The news this past weekend that nine Chinese students returning to the United States to resume their studies at Arizona State University were detained at Los Angeles International Airport, then denied entry and sent back to China, sent a shiver throughout U.S. educational institutions, as China sends more students to America, by far, than any other nation. In the 2017/18 school year, the most recent for which data are available, China sent almost 351,000 students, or a full one-third (33.2 percent) of the world total of 1.01 million. Students and their families are the linchpin of a lucrative family travel market, as parents, grandparents and an occasional sibling will accompany a student on his or her trip to the United States to tour a campus or to enroll.
The action at LAX coincided with the imposition of an additional 15 percent in tariffs (up from 10 percent) on most goods from China beginning September 1, as the U.S. and China conduct an ongoing trade war.
Discussion of the student-driven travel was just one of the subjects that took place during a webinar last week sponsored by Dragon Trail Interactive, a global digital marketing agency that focuses on increasing Chinese business for tour and travel organizations.
Held before the detention of the Arizona State students, yet before the imposition of the new U.S. tariff increases, the session featured and illustrated relatively new data that provide some logic for last year’s 5.7 percent decline in visits to the U.S. by Chinese travelers, as well as another decline of 3.1 percent in visitor traffic, year-on-year, for the first half of 2019.
Along the way, it became clear, once again, that issues related obtaining a visa in order to visit the United States are of paramount interest for the Chinese traveling public, as well as for travel agents and tour operators.
Fewer Visas: The graph below shows that the number of visas issues to Chinese travelers has decline three years in a row. It should be noted, however, that U.S. visas became valid for a period of 10 years, starting at the end of 2014 so returning visa applicants no longer have to do so every year. Yet, there seems to be an inexhaustible supply of first-time travelers to the U.S. As a result, the decline in visa applications suggests less enthusiasm for visiting the USA.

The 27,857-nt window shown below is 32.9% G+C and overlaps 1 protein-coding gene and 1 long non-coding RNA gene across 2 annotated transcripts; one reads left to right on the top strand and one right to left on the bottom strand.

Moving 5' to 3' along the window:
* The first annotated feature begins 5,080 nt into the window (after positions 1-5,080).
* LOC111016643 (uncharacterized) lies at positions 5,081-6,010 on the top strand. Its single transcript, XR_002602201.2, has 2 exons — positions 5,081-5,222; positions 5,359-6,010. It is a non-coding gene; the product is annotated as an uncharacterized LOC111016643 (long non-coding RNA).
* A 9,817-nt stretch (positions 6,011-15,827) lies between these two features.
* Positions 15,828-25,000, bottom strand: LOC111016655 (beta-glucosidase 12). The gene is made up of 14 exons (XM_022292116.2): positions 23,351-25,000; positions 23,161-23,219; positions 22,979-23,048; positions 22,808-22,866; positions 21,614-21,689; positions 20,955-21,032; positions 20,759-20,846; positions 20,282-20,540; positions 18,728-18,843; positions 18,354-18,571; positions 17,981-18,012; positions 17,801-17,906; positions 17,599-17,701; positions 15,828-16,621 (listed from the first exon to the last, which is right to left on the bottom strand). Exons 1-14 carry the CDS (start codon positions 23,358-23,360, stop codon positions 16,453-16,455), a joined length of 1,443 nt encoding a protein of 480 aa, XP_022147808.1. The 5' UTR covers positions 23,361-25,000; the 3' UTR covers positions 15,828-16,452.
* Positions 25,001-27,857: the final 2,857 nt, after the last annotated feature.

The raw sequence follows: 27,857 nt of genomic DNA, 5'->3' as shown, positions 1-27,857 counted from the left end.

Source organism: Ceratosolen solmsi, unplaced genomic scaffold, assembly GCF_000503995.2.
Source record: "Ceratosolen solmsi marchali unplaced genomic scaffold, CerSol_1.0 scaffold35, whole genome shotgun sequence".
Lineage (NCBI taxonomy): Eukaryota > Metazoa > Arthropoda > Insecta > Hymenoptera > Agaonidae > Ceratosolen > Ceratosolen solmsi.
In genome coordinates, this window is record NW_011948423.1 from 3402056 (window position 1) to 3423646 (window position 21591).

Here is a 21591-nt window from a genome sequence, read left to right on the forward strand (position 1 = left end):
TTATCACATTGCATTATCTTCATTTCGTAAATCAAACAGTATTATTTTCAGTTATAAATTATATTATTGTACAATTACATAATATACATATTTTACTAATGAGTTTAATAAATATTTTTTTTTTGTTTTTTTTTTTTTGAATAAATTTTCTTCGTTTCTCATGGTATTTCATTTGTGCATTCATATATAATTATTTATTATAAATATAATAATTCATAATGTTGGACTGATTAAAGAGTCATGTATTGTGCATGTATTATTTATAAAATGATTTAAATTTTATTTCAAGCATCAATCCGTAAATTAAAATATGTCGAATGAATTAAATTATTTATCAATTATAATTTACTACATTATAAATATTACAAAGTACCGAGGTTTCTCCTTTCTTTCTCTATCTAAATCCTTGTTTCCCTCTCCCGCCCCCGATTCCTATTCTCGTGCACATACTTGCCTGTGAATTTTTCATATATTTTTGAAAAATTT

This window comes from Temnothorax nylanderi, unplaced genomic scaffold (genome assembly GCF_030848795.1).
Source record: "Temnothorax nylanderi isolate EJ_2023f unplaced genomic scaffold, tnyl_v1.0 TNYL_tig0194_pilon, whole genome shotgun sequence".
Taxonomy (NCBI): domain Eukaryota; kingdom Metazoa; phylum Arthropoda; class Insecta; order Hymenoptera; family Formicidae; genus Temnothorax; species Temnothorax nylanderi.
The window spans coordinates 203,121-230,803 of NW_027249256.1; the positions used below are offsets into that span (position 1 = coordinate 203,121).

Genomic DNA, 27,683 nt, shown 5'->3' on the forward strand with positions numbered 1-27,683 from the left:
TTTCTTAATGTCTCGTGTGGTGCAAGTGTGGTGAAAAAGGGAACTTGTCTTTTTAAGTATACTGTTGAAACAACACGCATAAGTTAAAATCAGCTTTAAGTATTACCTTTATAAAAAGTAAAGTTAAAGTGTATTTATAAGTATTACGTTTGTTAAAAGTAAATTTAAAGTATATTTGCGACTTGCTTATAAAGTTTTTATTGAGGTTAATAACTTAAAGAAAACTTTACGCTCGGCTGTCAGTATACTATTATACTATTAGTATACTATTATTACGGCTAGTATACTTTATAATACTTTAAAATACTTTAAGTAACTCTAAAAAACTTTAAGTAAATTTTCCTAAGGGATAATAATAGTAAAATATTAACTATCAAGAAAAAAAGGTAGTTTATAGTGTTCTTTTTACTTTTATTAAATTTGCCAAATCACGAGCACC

Then, too, as Richard Champley, senior research analyst and program manager for the U.S. Department of Commerce’s National Travel and Tourism Office (NTTO) pointed out, the past two years experienced a 14 month freeze in U.S. State Department staff who conduct visa interview, an action which increased wait times for those seeking an interview. (Tables below furnished by Dragon Trail)
Visa Application Rejections: No issue seems to have dominated any dialogue on U.S.-China travel as much as the number of visa applications that are rejected by the U.S. State Department. The chart below indicates that the percentage of rejections was headed toward 18 percent by the end of 2018. And all indications are that it will easily exceed that this year, as various sources have told INBOUND that it has been as high as 40 percent or more in some instances.
Dragon Trail presenters at the seminar sounded what has become a familiar refrain—one that is being stressed more and more as the discussion over visa rejection becomes more intense. And that is that the travel trade has to increase and amplify their efforts to make travel consumers away of the potential obstacles that exist for travelers to the U.S.
For the B2B community (tour operators): Whether they are applying for visas on behalf of clients, or working with clients who apply for their own visas, giving travel agents training on visa applications will make the process smoother and minimize rejections.
For the B2C sector (travel agents): Make sure that detailed, easy-to-follow instructions are available in Chinese. Information about requirements and updates to the visa application process can be shared on social media channels, too.
Lift Capacity: While its direct correlation to any decrease in traffic to the U.S. from China is not something that is readily apparent, it is not implausible to suggest that the reduction in capacity by U.S. carriers last year may have had a bearing on the matter—even if the lift capacity of Chinese carriers to the U.S. from China increased.
The Profile of the Chinese Traveler: NTTO’s Champley took the time to note that his agency has a wealth of new information regarding travelers from China, which is based on the Survey of International Air Travelers. Everything from one’s purpose of traveler to the size of the travel party are included. To access this information, go to: https://travel.trade.gov/outreachpages/inbound.general_information.inbound_overview.asp. Once there, click on the link for China, and you will be able to access the information.